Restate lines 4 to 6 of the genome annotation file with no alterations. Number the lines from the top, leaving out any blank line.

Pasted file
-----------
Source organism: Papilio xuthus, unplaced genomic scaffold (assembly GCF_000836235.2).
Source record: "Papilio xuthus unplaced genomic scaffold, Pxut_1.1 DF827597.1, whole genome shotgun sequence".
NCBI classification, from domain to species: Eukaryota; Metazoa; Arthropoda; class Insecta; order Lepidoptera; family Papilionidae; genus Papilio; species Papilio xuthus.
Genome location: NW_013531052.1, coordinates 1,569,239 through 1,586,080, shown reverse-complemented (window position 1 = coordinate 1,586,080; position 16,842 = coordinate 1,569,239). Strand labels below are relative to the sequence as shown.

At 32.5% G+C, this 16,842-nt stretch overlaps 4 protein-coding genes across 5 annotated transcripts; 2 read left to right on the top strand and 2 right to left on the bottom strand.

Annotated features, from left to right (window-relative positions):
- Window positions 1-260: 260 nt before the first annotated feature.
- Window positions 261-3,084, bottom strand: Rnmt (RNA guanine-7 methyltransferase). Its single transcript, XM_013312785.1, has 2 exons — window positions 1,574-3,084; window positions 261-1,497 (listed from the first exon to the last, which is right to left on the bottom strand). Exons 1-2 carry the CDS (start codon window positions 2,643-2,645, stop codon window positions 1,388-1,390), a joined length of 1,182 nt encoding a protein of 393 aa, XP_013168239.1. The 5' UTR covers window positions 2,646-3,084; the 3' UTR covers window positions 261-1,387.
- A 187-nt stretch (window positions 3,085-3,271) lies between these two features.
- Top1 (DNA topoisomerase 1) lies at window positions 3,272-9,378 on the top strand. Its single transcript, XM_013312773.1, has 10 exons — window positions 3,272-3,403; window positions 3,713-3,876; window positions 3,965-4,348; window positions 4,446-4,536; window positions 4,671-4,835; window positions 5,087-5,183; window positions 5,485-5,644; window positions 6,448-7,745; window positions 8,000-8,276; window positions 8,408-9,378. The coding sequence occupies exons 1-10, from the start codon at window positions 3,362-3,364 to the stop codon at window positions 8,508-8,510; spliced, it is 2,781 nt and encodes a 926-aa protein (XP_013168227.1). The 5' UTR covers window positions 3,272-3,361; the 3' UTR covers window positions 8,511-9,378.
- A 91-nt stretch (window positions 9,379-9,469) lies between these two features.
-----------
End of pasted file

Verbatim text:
Genome location: NW_013531052.1, coordinates 1,569,239 through 1,586,080, shown reverse-complemented (window position 1 = coordinate 1,586,080; position 16,842 = coordinate 1,569,239). Strand labels below are relative to the sequence as shown.

At 32.5% G+C, this 16,842-nt stretch overlaps 4 protein-coding genes across 5 annotated transcripts; 2 read left to right on the top strand and 2 right to left on the bottom strand.

Annotated features, from left to right (window-relative positions):